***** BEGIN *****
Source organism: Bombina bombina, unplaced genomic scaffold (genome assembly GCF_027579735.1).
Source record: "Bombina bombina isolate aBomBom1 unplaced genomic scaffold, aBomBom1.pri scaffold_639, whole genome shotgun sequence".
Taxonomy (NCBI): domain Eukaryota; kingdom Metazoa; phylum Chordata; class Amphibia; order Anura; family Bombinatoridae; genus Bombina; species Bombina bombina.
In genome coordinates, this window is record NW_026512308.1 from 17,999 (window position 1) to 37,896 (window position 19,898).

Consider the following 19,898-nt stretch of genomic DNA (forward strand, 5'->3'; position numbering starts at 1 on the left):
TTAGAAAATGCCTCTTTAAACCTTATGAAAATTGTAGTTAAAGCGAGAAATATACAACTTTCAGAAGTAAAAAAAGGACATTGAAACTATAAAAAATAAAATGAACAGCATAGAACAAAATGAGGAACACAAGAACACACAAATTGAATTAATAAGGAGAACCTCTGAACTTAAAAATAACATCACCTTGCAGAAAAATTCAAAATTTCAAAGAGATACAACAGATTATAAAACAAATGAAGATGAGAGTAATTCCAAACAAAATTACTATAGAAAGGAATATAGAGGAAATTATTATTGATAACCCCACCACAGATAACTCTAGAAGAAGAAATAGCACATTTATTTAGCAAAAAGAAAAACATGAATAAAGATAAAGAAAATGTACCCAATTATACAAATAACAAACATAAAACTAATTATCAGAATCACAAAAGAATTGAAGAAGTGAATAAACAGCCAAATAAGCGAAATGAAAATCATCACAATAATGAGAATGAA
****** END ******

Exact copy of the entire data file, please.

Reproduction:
Source organism: Bombina bombina, unplaced genomic scaffold (genome assembly GCF_027579735.1).
Source record: "Bombina bombina isolate aBomBom1 unplaced genomic scaffold, aBomBom1.pri scaffold_639, whole genome shotgun sequence".
Taxonomy (NCBI): domain Eukaryota; kingdom Metazoa; phylum Chordata; class Amphibia; order Anura; family Bombinatoridae; genus Bombina; species Bombina bombina.
In genome coordinates, this window is record NW_026512308.1 from 17,999 (window position 1) to 37,896 (window position 19,898).

Consider the following 19,898-nt stretch of genomic DNA (forward strand, 5'->3'; position numbering starts at 1 on the left):
TTAGAAAATGCCTCTTTAAACCTTATGAAAATTGTAGTTAAAGCGAGAAATATACAACTTTCAGAAGTAAAAAAAGGACATTGAAACTATAAAAAATAAAATGAACAGCATAGAACAAAATGAGGAACACAAGAACACACAAATTGAATTAATAAGGAGAACCTCTGAACTTAAAAATAACATCACCTTGCAGAAAAATTCAAAATTTCAAAGAGATACAACAGATTATAAAACAAATGAAGATGAGAGTAATTCCAAACAAAATTACTATAGAAAGGAATATAGAGGAAATTATTATTGATAACCCCACCACAGATAACTCTAGAAGAAGAAATAGCACATTTATTTAGCAAAAAGAAAAACATGAATAAAGATAAAGAAAATGTACCCAATTATACAAATAACAAACATAAAACTAATTATCAGAATCACAAAAGAATTGAAGAAGTGAATAAACAGCCAAATAAGCGAAATGAAAATCATCACAATAATGAGAATGAA